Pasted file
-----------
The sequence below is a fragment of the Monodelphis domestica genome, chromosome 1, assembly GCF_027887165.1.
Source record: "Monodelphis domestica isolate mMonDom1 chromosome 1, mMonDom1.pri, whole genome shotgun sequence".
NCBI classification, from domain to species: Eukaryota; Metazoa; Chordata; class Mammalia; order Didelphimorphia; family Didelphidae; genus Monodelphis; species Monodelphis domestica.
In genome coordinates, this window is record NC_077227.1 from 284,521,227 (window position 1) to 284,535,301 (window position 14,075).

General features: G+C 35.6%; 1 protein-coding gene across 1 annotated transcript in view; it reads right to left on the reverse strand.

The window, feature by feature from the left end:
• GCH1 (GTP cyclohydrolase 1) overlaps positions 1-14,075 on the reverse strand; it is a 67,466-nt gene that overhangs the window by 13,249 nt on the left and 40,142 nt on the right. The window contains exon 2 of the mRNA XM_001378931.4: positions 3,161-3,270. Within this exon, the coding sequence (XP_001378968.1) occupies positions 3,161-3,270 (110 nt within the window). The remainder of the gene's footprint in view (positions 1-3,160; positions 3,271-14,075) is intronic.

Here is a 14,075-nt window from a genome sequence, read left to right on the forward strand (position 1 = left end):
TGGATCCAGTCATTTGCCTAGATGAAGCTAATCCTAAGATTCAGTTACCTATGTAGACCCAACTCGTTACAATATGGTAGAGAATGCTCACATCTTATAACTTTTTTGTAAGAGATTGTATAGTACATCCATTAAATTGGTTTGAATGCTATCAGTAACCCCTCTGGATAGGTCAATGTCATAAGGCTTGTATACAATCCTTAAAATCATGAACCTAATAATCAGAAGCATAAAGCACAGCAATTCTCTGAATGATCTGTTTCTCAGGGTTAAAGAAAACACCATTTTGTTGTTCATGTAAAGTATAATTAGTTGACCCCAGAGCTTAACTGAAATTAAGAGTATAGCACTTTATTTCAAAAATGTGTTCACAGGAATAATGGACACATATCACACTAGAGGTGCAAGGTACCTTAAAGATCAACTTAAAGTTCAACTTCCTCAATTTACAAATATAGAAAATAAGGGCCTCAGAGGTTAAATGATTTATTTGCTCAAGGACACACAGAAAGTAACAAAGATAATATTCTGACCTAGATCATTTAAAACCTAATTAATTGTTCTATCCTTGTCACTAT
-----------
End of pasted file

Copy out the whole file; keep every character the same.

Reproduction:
The sequence below is a fragment of the Monodelphis domestica genome, chromosome 1, assembly GCF_027887165.1.
Source record: "Monodelphis domestica isolate mMonDom1 chromosome 1, mMonDom1.pri, whole genome shotgun sequence".
NCBI classification, from domain to species: Eukaryota; Metazoa; Chordata; class Mammalia; order Didelphimorphia; family Didelphidae; genus Monodelphis; species Monodelphis domestica.
In genome coordinates, this window is record NC_077227.1 from 284,521,227 (window position 1) to 284,535,301 (window position 14,075).

General features: G+C 35.6%; 1 protein-coding gene across 1 annotated transcript in view; it reads right to left on the reverse strand.

The window, feature by feature from the left end:
• GCH1 (GTP cyclohydrolase 1) overlaps positions 1-14,075 on the reverse strand; it is a 67,466-nt gene that overhangs the window by 13,249 nt on the left and 40,142 nt on the right. The window contains exon 2 of the mRNA XM_001378931.4: positions 3,161-3,270. Within this exon, the coding sequence (XP_001378968.1) occupies positions 3,161-3,270 (110 nt within the window). The remainder of the gene's footprint in view (positions 1-3,160; positions 3,271-14,075) is intronic.

Here is a 14,075-nt window from a genome sequence, read left to right on the forward strand (position 1 = left end):
TGGATCCAGTCATTTGCCTAGATGAAGCTAATCCTAAGATTCAGTTACCTATGTAGACCCAACTCGTTACAATATGGTAGAGAATGCTCACATCTTATAACTTTTTTGTAAGAGATTGTATAGTACATCCATTAAATTGGTTTGAATGCTATCAGTAACCCCTCTGGATAGGTCAATGTCATAAGGCTTGTATACAATCCTTAAAATCATGAACCTAATAATCAGAAGCATAAAGCACAGCAATTCTCTGAATGATCTGTTTCTCAGGGTTAAAGAAAACACCATTTTGTTGTTCATGTAAAGTATAATTAGTTGACCCCAGAGCTTAACTGAAATTAAGAGTATAGCACTTTATTTCAAAAATGTGTTCACAGGAATAATGGACACATATCACACTAGAGGTGCAAGGTACCTTAAAGATCAACTTAAAGTTCAACTTCCTCAATTTACAAATATAGAAAATAAGGGCCTCAGAGGTTAAATGATTTATTTGCTCAAGGACACACAGAAAGTAACAAAGATAATATTCTGACCTAGATCATTTAAAACCTAATTAATTGTTCTATCCTTGTCACTAT